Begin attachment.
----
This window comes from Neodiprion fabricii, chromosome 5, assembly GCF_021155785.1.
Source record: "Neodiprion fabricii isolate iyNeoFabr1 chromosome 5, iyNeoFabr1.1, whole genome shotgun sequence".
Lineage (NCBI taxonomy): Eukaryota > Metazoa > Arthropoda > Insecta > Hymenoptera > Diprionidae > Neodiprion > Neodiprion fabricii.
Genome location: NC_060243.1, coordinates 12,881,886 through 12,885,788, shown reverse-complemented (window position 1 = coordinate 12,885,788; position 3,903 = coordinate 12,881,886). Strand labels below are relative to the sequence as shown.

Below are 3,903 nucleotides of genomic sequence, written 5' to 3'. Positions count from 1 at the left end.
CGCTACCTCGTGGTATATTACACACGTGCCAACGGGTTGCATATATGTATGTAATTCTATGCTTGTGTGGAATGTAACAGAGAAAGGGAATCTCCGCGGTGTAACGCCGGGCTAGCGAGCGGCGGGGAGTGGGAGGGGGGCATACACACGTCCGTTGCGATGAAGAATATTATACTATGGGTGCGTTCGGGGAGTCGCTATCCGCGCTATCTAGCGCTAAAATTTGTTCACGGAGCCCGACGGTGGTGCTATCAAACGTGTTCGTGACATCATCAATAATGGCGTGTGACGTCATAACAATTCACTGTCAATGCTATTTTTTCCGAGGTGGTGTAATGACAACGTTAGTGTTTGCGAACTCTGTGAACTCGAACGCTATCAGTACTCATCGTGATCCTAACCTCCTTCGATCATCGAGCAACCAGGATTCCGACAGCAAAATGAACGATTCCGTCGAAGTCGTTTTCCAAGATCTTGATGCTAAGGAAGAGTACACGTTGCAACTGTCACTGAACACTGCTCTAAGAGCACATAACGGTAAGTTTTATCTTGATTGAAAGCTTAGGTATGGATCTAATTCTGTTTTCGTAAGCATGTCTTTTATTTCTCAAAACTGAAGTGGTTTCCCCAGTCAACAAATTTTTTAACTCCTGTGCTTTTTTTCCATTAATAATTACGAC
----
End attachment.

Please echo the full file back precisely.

This window comes from Neodiprion fabricii, chromosome 5, assembly GCF_021155785.1.
Source record: "Neodiprion fabricii isolate iyNeoFabr1 chromosome 5, iyNeoFabr1.1, whole genome shotgun sequence".
Lineage (NCBI taxonomy): Eukaryota > Metazoa > Arthropoda > Insecta > Hymenoptera > Diprionidae > Neodiprion > Neodiprion fabricii.
Genome location: NC_060243.1, coordinates 12,881,886 through 12,885,788, shown reverse-complemented (window position 1 = coordinate 12,885,788; position 3,903 = coordinate 12,881,886). Strand labels below are relative to the sequence as shown.

Below are 3,903 nucleotides of genomic sequence, written 5' to 3'. Positions count from 1 at the left end.
CGCTACCTCGTGGTATATTACACACGTGCCAACGGGTTGCATATATGTATGTAATTCTATGCTTGTGTGGAATGTAACAGAGAAAGGGAATCTCCGCGGTGTAACGCCGGGCTAGCGAGCGGCGGGGAGTGGGAGGGGGGCATACACACGTCCGTTGCGATGAAGAATATTATACTATGGGTGCGTTCGGGGAGTCGCTATCCGCGCTATCTAGCGCTAAAATTTGTTCACGGAGCCCGACGGTGGTGCTATCAAACGTGTTCGTGACATCATCAATAATGGCGTGTGACGTCATAACAATTCACTGTCAATGCTATTTTTTCCGAGGTGGTGTAATGACAACGTTAGTGTTTGCGAACTCTGTGAACTCGAACGCTATCAGTACTCATCGTGATCCTAACCTCCTTCGATCATCGAGCAACCAGGATTCCGACAGCAAAATGAACGATTCCGTCGAAGTCGTTTTCCAAGATCTTGATGCTAAGGAAGAGTACACGTTGCAACTGTCACTGAACACTGCTCTAAGAGCACATAACGGTAAGTTTTATCTTGATTGAAAGCTTAGGTATGGATCTAATTCTGTTTTCGTAAGCATGTCTTTTATTTCTCAAAACTGAAGTGGTTTCCCCAGTCAACAAATTTTTTAACTCCTGTGCTTTTTTTCCATTAATAATTACGAC